A Film and Television Review by Tim Riley


FREE FIRE (Rated R)If you have been waiting for a Quentin Tarantino-style action picture reminiscent of “Reservoir Dogs” or “Pulp Fiction,” but where plot and character development have been stripped down to the bare essentials, then “Free Fire” fits the bill.Running at a crisp 90 minutes, “Free Fire” spends the minimum amount of time setting up the one prolonged shootout between criminal elements that occurs in an abandoned Boston warehouse during a nighttime rendezvous. The story is all about a weapons deal to be consummated with a couple of trigger-happy Irish Republican Army members (Cillian Murphy and Michael Smiley) who seem intent on acquiring a certain type of automatic weapon for the struggles back home. While it’s not easy, nor even necessary, to keep track of the criminal players, the chief weapons dealer appears to be a South African fixer (Sharlto Copley) who fancies himself to be a smooth operator concerned about personal appearance in his impeccable Seventies wardrobe.

 Involved as intermediaries in the deal are the lone female negotiator Justine (Brie Larson) and the smug Ord (Armie Hammer), whose beard and tweed jacket make him look and act more like a college professor than a dapper arms dealer. Inside the crumbling building, the parties stage an initial exchange of the terms of the deal, but then all hell breaks loose when the van driver for the buyers recognizes a hired gun on the other side as the deviate who sexually assaulted his cousin. Gun fire is quickly exchanged and the respective parties take cover amidst the rubble in the warehouse for one extensive shootout where the hail of bullets far exceeds the capacity of any particular weapon, whether it’s a hand gun or machine gun.

 As the bullets fly and various persons are wounded, insults are also exchanged in with machine gun speed.  As if there is not enough gunplay, a couple of new players arrive on the scene shooting rifles like snipers picking off stray targets. In a setting like this, where the exchange of bullets will not abate, “Free Fire” has only one possible conclusion.  Given that gunshot wounds are inevitable, the only suspense is whether anyone is going to make it out of the shootout alive.  “Free Fire” is fueled by adrenaline and rapid-fire insults and trash talk, but mostly it’s about the exchange of gunfire that keeps the action rolling along at a non stop clip.      


 The good news about “Great News,” the new comedy television series on the NBC network, is not that Tina Fey of “30 Rock” fame is one of the many executive producers for a show struggling for newsroom relevance. Rather, it is the simple fact that veteran comic actor Andrea Martin steals the show as the meddling mother who ends up being a 60 year-old intern at a New Jersey cable news program where her daughter works. “Great News” is not just about a dysfunctional family dynamic between mother and daughter, but maybe even more so about the hiccups of staging a broadcast news program in a cutthroat competitive environment where the main players seem to be neither competent nor sufficiently talented.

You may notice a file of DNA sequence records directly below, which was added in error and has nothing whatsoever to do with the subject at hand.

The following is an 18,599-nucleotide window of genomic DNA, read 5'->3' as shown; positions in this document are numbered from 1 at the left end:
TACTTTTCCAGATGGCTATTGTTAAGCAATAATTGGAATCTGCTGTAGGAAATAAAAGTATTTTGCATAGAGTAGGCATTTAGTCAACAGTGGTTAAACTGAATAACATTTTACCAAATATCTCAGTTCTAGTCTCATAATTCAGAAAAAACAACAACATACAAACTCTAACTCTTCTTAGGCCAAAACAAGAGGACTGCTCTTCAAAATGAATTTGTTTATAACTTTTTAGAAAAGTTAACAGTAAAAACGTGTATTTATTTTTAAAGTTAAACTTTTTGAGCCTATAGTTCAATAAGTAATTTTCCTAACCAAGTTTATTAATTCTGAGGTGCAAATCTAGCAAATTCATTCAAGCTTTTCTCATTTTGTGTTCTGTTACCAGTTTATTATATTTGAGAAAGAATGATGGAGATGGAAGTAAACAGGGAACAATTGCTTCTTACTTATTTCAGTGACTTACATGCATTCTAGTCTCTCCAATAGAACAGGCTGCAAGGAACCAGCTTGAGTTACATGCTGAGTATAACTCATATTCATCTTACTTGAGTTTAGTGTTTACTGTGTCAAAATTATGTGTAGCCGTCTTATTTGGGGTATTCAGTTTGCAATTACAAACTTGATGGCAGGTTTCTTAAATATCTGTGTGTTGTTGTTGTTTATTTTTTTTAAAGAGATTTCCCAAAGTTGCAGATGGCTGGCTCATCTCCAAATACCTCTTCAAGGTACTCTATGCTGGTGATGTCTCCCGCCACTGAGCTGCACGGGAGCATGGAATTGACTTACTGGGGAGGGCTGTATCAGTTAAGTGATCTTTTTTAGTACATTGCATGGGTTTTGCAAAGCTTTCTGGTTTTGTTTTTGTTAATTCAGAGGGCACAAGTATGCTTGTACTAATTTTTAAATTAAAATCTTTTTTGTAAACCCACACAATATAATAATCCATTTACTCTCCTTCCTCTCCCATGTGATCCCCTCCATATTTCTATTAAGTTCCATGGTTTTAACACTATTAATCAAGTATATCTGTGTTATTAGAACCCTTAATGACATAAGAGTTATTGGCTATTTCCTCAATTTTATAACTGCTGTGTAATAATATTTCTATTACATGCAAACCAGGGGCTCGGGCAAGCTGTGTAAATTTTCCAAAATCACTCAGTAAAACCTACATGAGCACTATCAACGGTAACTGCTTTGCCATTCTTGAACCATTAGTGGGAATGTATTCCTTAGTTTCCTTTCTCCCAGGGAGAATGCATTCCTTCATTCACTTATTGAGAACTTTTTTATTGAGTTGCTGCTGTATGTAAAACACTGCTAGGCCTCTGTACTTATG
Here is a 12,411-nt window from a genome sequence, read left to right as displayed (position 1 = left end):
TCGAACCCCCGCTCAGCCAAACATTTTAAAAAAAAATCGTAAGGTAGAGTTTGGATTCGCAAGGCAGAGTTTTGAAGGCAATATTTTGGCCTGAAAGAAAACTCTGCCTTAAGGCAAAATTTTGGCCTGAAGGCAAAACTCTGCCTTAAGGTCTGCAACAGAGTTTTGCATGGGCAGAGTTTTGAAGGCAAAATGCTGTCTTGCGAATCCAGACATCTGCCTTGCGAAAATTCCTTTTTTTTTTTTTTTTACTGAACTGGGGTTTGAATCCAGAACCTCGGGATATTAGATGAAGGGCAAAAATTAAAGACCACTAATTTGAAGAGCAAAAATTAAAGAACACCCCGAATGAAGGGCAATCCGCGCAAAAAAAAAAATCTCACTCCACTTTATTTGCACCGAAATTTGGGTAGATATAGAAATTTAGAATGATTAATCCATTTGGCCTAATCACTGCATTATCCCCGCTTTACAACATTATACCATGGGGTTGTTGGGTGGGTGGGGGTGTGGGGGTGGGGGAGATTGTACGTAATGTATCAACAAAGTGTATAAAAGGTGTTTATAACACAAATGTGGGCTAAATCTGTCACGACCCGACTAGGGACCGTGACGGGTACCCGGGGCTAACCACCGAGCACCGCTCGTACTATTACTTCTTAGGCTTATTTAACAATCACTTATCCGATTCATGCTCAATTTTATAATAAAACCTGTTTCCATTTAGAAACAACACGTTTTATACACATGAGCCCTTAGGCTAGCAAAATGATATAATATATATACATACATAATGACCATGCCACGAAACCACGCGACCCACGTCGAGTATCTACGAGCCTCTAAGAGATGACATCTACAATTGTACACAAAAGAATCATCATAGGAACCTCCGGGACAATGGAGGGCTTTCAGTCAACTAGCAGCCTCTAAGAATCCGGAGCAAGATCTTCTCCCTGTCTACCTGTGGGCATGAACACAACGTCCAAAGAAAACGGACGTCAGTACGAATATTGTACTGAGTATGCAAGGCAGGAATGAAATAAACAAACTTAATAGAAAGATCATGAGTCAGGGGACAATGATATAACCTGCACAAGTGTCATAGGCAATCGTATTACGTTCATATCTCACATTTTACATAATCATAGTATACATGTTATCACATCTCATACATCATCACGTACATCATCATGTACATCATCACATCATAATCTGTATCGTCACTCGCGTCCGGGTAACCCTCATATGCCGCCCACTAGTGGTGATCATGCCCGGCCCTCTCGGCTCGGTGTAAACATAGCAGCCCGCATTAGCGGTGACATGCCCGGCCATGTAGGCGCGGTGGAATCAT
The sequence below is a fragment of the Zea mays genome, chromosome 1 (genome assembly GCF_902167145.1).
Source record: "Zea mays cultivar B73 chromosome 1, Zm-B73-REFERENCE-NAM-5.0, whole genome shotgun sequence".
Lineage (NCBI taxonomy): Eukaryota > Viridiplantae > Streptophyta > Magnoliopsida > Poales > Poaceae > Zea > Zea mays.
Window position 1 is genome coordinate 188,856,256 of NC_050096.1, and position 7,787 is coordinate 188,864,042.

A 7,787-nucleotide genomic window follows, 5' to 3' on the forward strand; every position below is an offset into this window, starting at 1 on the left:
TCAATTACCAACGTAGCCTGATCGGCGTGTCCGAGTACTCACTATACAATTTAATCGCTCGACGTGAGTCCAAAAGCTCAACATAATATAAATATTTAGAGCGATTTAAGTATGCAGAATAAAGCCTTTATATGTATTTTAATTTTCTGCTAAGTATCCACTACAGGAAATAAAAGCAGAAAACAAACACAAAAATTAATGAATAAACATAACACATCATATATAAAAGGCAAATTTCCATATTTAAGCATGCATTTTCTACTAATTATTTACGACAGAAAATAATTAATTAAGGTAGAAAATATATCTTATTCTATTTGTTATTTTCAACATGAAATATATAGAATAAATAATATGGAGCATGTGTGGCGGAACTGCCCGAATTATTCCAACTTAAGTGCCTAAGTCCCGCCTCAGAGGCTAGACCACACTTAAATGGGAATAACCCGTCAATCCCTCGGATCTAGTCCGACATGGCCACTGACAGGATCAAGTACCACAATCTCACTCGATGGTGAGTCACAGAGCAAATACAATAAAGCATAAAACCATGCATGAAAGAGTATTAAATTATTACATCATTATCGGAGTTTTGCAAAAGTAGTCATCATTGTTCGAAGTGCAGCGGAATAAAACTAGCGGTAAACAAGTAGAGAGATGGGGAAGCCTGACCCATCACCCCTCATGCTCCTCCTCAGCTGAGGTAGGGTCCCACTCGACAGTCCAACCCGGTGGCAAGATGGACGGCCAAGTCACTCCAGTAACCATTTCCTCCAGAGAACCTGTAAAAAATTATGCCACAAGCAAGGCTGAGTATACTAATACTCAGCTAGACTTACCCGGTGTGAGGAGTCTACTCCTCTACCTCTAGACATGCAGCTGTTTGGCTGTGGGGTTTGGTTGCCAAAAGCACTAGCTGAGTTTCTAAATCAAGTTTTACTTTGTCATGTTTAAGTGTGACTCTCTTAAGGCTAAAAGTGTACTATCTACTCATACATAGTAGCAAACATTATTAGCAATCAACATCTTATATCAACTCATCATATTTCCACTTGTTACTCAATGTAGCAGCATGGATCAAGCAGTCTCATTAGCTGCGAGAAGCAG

Andrea Martin’s Carol has been out of the workplace for over three decades, and yet she’s never been too far removed from involvement in her daughter Katie Wendelson’s (Briga Heelan) personal life. Complications set in when Carol decides to become an intern for Katie’s cable program called “The Breakdown,” where she’ll soon tame the wild newsroom beast that is veteran blowhard anchor Chuck Pierce (John Michael Higgins, perfectly suited for the role) Of course, the 30 year-old Katie, who struggles for relevance to get a leading role in producing a news segment, has to contend with the anxious executive producer Greg (Adam Campbell), who seems oblivious to palpable talent right in front of him.

While Katie struggles for consequence at a job where her best workplace friend is laid back video editor Justin (Horatio Sanz), whose primary value rests in dealing out Zen-like advice, it’s up to smothering mom Carol to work the angles for her daughter’s significance. Still, though the interactions between mother and daughter are fraught with often amusing, if predictable, outcomes, the developing relationship between Carol and the officious Chuck has the greatest comic potential. Of the early episodes, probably the funniest set-piece is how Carol is pressed into service to help Chuck, temporarily blinded by cataract surgery on both eyes, to help the anchor fake his way through a broadcast while feeding him lines through an earpiece.  From a practical standpoint, “Great News” has the difficult task of trying to be topical while not having the advantage, such as afforded to a live show like “Saturday Night Live,” of tapping into the immediacy of breaking news. Like the unfortunate circumstance of most TV comedies, “Great News” makes a valiant effort by letting loose a continuous barrage of jokes and one-liners that don’t always work.